Environmental human rights defenders (EHRDs): risking their today for our tomorrow

John H. Knox, Special Rapporteur on the human rights and the environment

“Unless the international community strengthens its support for, and improves its protection of, environmental human rights defenders, the full enjoyment of human rights and the realisation of the 2030 Sustainable Development Goals will be impossible…”

While many aspects of the relationship between human rights and the environment are important, none is more urgent than the need to protect those individuals who work, often at great personal risk, to protect their natural environment from unsustainable exploitation, and defend the human rights of themselves and their communities.

Without these dedicated individuals, the protection of the environment and of the rights that depend upon it would be impossible.

Reporting from the front line of environmental protection around the world, the threats facing EHRDs are perilous and increasing.

Less than three years ago, Global Witness conducted the first comprehensive review of the number of killings of EHRDs around the world. Going back to the beginning of 2002, and covering cases through to the end of 2013, it found that at least 908 people had been killed as a result of protecting their rights to land and the environment. More than 90% of recorded deaths occurred in only nine countries.

Moreover, the crisis appears to be rapidly growing. Global Witness reported that ‘three times as many people were killed in 2012 than 10 years previously, with the death rate rising in the past four years to an average of two activists a week.’  

While some of this increase may have been due to better reporting, it seems likely that the problem is worsening in large part because ‘competition for access to natural resources is intensifying against a backdrop of extreme global inequality,’ while ‘more and more ordinary people are finding themselves on the frontline of the battle to defend their environment from corporate or State abuse, and from unsustainable exploitation.’

Shocking as these numbers may be, they are, in themselves, an inadequate means of conveying the scale and nature of the challenges and risks faced by EHRDs.

For one thing, data on the number of killings tells us nothing about the myriad other human rights violations suffered by EHRDs. Killings may be ‘the most acute and measurable end of a range of threats’ to EHRDs, but for every EHRD murdered, many more, in every region of the world, are subjected to other types of violence or harassment, designed to instil fear and prevent activism.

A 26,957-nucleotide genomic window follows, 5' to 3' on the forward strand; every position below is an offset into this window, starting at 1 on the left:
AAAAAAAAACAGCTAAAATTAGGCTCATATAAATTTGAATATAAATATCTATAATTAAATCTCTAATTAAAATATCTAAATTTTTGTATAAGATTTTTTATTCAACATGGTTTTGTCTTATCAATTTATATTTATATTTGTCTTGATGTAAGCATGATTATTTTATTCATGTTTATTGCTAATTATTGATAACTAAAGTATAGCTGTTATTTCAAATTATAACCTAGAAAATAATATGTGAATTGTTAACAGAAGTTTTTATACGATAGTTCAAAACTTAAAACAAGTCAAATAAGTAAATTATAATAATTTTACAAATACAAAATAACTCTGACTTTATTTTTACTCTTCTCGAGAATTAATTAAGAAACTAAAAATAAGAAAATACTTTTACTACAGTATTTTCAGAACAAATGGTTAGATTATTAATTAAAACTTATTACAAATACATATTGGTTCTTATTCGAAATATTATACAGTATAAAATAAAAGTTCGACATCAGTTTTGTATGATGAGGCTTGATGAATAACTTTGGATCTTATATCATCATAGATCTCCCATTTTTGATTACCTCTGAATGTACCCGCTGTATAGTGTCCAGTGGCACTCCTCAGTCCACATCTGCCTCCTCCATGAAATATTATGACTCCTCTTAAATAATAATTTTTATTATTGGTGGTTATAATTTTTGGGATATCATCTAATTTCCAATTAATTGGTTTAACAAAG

Most importantly, behind the above-mentioned statistics, behind each of those numbers, is a face - a person killed merely for trying to assert their rights and protect their environment, and a person whose loss continues to be felt by their family, their community and their cause.

URG’s new Policy Brief, authored by John Knox, seeks to:

  • Understand the contemporary situation of EHRDs around the world.
  • Understand why human rights violations against EHRDs appear to be on the increase in all parts of the world, and especially in Latin America and Asia.
  • Explain why the work of EHRDs is so vital – for the planet, for local communities, including indigenous communities, and for sustainable development.
  • Present some of the inspiring stories of EHRDs who have sought to assert their human rights to defend the environment, including those who have paid the ultimate price for their bravery and dedication.
  • Assess current international efforts, led by the United Nations, to support EHRDs and their work. 
  • Present recommendations, to all stakeholders, as to how the Human Rights Council, its mechanisms, and the wider international community can better protect and promote the rights of EHRDs, and ‘defend the defenders’ so that they can continue their vital work. 

URG, Global Witness, N1M and other NGOs, in collaboration with the UN Special Rapporteur on human rights and environment, have come together to begin the development of such a portal. When completed, this new resource will be available at the following web address: www.environment-rights.org.